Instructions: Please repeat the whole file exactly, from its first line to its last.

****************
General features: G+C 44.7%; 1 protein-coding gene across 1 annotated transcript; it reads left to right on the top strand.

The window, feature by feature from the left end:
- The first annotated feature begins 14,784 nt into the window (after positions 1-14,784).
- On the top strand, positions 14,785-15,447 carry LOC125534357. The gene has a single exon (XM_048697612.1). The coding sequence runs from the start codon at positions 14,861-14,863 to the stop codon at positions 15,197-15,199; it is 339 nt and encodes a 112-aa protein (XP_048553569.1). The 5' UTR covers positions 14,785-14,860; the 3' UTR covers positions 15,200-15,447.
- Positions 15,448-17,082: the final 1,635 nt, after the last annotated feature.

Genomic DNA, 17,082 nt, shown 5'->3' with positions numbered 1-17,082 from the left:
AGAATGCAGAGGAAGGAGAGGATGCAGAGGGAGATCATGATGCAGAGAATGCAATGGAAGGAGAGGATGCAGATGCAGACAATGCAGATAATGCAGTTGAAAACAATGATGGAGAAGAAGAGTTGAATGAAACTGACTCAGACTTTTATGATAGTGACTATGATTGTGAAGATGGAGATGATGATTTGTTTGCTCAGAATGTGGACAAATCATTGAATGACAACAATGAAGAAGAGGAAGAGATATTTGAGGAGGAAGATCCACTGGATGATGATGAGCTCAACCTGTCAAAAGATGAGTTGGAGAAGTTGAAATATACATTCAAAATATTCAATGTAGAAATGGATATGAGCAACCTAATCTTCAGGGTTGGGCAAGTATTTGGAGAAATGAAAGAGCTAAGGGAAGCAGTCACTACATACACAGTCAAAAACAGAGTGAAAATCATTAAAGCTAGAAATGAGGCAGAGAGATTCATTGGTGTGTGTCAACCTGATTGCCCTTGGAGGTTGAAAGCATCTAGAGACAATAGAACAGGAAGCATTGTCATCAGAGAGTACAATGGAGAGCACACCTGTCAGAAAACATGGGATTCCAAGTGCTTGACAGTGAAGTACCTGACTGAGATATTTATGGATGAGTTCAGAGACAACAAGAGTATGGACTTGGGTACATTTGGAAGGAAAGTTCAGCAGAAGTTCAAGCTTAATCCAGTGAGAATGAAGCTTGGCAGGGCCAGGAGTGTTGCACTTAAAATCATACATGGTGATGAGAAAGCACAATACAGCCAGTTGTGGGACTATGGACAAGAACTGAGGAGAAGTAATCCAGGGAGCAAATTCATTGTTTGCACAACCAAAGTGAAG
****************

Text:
General features: G+C 44.7%; 1 protein-coding gene across 1 annotated transcript; it reads left to right on the top strand.

The window, feature by feature from the left end:
- The first annotated feature begins 14,784 nt into the window (after positions 1-14,784).
- On the top strand, positions 14,785-15,447 carry LOC125534357. The gene has a single exon (XM_048697612.1). The coding sequence runs from the start codon at positions 14,861-14,863 to the stop codon at positions 15,197-15,199; it is 339 nt and encodes a 112-aa protein (XP_048553569.1). The 5' UTR covers positions 14,785-14,860; the 3' UTR covers positions 15,200-15,447.
- Positions 15,448-17,082: the final 1,635 nt, after the last annotated feature.

Genomic DNA, 17,082 nt, shown 5'->3' with positions numbered 1-17,082 from the left:
AGAATGCAGAGGAAGGAGAGGATGCAGAGGGAGATCATGATGCAGAGAATGCAATGGAAGGAGAGGATGCAGATGCAGACAATGCAGATAATGCAGTTGAAAACAATGATGGAGAAGAAGAGTTGAATGAAACTGACTCAGACTTTTATGATAGTGACTATGATTGTGAAGATGGAGATGATGATTTGTTTGCTCAGAATGTGGACAAATCATTGAATGACAACAATGAAGAAGAGGAAGAGATATTTGAGGAGGAAGATCCACTGGATGATGATGAGCTCAACCTGTCAAAAGATGAGTTGGAGAAGTTGAAATATACATTCAAAATATTCAATGTAGAAATGGATATGAGCAACCTAATCTTCAGGGTTGGGCAAGTATTTGGAGAAATGAAAGAGCTAAGGGAAGCAGTCACTACATACACAGTCAAAAACAGAGTGAAAATCATTAAAGCTAGAAATGAGGCAGAGAGATTCATTGGTGTGTGTCAACCTGATTGCCCTTGGAGGTTGAAAGCATCTAGAGACAATAGAACAGGAAGCATTGTCATCAGAGAGTACAATGGAGAGCACACCTGTCAGAAAACATGGGATTCCAAGTGCTTGACAGTGAAGTACCTGACTGAGATATTTATGGATGAGTTCAGAGACAACAAGAGTATGGACTTGGGTACATTTGGAAGGAAAGTTCAGCAGAAGTTCAAGCTTAATCCAGTGAGAATGAAGCTTGGCAGGGCCAGGAGTGTTGCACTTAAAATCATACATGGTGATGAGAAAGCACAATACAGCCAGTTGTGGGACTATGGACAAGAACTGAGGAGAAGTAATCCAGGGAGCAAATTCATTGTTTGCACAACCAAAGTGAAG